Financial Services To Boost Open Source Adoption


Gabriele Columbro, founder and executive director of FINOS, the fintech open source foundation, expects more financial market participants to adopt open source, including banks, the buy side and regulators.

Columbro told Markets Media: “There has been a pick up in contributions from banks this year. They have realised that there is no need to reinvent wheel every time for technology which is not a differentiator.”

Last month FINOS announced that Goldman Sachs had launched Legend, the bank’s flagship data management and data governance platform, as open source. The platform was developed within the bank but the source code for five modules are available as open source within FINOS.

Atte Lahtiranta, chief technology officer at Goldman Sachs, said in a statement: “We anticipate that the broad adoption of Legend will bring real, tangible value for our clients as well as greater standardization and efficiency across the entire financial services ecosystem.”

The launch followed the completion of a six-month pilot to use Legend to build extensions to the International Swaps and Derivatives Association’s Common Domain Model. The ISDA CDM standardizes events in the trade lifecycle of a derivative so firms can automate processes across the market. The pilot included other banks, Digital Asset, ISDA and REGnosys.

Rob Underwood, chief development officer at FINOS told Markets Media that the pilot with a group of bank was an innovation but the firm expects to run more in the future.

“Other members want feedback on whether or not to open source,” added Underwood. “The pilot was significant as it provided a proof of concept for the ISDA CDM.”

The pilot group used Legend for modeling foreign exchange option extensions to the CDM, as well as nascent work on commodities reference data. The data for a derivative may not be the same across all the separate silos within a bank, and can also differ between firms, and Legend allows standardization. The FX option extensions were proposed into the CDM and have since been accepted, released and integrated into a recent release to the public.

FINOS said the pilot group also identified environmental, social and governance data as a good potential future use case for Legend.

Underwood said: “Fierce market competitors, such as those that participated in pilot, do tremendous amounts of trading business with each other daily. The power of Legend to help drive data consistency and improve interoperability will compound as it is adopted by more institutions, both sell side and buy side.”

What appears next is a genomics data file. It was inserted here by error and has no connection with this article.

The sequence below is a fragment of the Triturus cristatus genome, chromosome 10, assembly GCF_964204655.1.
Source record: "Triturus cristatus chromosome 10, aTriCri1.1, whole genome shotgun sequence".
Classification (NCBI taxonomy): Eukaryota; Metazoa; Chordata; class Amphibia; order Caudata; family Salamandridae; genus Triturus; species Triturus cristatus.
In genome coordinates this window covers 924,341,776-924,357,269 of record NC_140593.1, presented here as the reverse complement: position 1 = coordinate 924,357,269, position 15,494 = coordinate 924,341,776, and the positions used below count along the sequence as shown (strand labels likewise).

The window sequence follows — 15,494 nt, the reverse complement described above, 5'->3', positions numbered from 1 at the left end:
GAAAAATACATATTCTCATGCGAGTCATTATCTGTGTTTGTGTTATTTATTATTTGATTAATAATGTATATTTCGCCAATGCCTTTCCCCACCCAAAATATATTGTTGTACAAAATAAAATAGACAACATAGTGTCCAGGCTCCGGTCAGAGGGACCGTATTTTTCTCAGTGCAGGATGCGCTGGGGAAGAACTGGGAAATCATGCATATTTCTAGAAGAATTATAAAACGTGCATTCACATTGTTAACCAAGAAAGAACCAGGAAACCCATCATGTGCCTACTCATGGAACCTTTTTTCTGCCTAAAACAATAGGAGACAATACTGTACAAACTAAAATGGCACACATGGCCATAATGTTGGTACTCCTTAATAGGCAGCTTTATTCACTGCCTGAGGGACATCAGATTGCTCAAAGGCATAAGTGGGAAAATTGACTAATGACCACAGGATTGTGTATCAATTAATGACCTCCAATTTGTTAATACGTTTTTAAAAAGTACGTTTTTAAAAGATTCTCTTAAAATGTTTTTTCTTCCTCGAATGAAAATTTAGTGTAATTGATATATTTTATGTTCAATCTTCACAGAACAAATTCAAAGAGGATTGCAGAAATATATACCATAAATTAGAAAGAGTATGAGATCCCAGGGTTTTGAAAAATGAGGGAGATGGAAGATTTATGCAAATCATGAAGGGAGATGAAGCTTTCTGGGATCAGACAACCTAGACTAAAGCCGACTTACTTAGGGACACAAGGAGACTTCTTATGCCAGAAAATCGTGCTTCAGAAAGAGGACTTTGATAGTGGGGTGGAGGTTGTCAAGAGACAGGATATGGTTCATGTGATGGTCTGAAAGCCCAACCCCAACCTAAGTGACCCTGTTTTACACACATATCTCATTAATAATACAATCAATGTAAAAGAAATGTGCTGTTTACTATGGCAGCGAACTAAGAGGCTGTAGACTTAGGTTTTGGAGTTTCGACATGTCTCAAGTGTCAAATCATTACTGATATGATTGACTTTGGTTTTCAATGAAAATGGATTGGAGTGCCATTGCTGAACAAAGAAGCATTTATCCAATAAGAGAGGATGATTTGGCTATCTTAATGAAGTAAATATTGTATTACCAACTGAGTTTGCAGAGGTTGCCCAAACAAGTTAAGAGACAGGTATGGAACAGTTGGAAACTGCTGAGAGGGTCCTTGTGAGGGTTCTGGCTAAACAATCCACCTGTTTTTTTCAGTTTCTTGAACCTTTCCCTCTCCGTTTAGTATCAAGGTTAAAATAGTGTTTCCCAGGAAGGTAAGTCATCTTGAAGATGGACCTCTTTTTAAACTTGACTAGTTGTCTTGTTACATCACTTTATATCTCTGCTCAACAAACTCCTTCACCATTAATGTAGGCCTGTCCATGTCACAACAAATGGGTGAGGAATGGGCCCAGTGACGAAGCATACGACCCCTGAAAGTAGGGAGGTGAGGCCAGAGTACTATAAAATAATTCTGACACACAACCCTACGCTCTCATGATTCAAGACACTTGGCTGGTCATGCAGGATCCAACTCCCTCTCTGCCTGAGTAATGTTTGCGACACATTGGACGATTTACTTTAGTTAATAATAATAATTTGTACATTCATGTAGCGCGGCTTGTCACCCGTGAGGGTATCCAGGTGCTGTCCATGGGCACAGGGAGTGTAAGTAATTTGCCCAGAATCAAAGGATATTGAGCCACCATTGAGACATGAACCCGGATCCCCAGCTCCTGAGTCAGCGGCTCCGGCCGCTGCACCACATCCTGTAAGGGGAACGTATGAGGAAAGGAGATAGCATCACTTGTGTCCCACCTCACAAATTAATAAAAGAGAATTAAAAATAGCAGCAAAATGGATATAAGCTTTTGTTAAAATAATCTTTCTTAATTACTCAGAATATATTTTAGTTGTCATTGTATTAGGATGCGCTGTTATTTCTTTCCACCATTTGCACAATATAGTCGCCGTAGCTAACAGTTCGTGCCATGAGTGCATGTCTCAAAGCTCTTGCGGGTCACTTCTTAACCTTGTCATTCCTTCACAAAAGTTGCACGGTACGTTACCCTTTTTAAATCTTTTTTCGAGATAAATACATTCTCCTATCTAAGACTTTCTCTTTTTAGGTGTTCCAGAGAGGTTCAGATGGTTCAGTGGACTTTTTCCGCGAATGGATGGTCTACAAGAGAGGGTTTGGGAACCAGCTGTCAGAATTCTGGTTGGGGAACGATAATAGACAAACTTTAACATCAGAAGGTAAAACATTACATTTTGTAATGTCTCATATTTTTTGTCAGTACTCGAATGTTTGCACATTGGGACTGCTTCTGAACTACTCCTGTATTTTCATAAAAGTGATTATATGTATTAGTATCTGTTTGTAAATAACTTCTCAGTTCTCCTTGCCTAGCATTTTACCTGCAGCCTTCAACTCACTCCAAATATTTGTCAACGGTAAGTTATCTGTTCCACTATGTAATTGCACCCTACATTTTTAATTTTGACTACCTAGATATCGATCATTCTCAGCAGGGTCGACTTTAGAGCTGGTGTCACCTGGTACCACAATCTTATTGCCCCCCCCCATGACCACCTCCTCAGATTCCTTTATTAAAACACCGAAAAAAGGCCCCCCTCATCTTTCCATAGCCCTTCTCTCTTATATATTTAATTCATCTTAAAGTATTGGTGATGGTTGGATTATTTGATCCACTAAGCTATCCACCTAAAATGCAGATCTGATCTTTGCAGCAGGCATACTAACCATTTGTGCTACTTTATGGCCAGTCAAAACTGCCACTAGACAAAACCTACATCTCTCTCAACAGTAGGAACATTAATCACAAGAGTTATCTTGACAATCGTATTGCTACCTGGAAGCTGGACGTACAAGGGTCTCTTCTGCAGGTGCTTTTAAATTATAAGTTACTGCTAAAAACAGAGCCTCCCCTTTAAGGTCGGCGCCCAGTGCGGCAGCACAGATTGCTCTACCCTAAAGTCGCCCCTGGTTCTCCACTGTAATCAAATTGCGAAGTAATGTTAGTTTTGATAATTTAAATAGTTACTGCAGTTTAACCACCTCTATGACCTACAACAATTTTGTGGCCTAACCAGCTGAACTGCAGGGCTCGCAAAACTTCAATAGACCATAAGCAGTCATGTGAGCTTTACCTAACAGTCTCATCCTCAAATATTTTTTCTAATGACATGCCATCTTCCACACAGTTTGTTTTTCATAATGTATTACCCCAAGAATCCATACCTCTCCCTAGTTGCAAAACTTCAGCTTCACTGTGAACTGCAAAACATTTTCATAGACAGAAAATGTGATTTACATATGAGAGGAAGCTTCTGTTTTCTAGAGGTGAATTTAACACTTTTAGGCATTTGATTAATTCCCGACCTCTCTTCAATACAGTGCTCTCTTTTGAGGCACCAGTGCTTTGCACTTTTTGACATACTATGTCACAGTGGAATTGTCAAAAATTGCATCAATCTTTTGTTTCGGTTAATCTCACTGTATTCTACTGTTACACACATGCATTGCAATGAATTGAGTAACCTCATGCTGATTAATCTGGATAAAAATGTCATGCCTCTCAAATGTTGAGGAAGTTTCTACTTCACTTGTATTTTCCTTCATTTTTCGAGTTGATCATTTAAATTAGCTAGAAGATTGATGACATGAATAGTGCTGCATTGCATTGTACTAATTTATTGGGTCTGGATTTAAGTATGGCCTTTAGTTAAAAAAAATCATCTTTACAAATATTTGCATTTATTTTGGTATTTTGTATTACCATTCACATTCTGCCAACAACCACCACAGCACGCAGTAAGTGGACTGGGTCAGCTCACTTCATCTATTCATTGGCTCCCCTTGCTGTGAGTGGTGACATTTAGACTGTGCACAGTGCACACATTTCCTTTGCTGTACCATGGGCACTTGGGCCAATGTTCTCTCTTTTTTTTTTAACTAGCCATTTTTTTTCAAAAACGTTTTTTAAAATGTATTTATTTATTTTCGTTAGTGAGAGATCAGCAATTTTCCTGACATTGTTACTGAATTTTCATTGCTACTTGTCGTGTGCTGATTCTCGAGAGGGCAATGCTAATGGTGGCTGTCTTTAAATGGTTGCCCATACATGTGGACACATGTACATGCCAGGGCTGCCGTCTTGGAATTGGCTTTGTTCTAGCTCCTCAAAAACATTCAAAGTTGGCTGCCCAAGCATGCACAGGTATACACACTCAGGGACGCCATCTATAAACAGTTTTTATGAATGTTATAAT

Gabriele Columbro, FINOS

Columbro continued that FINOS aims to get more encourage more open source contributions from banks, vendors and  regulators. He also aims to encourage more contributions from the buy side.

“Regulators could produce rules that are machine readable and open sourced so that implementation is standardized,” added Columbro.

In September Morgan Stanley contributed Morphir to FINOS. Morphir allows developers to focus on pure business logic and automate the rest, driving faster delivery of new application with fewer bugs. In June Citi and Deutsche Bank also contributed projects to FINOS.

Since being launched in 2018 FINOS has grown to 33 members who include major financial institutions, fintechs and technology consultancies. FINOS was acquired by the Linux Foundation, the largest shared technology organization in the world the year.

Trends

Adena Friedman, president and chief officer of Nasdaq, said in a blog last month that the Covid-19 pandemic has accelerated adoption of software as a service solutions and advanced data management capabilities while the cloud revolution is just beginning.

She said: “While the early applications of cloud-driven machine intelligence and robotic-processing applications are focused on creating efficiencies in repetitive middle- and back-office functions, we are seeing advanced algorithms and early machine-intelligence capabilities moving to the front office to enhance revenue generation and to prevent losses from fraud and market manipulation. Imagine how quantum computing could, one day, super-charge these capabilities to create ever-more-efficient and yet also more complex markets.”



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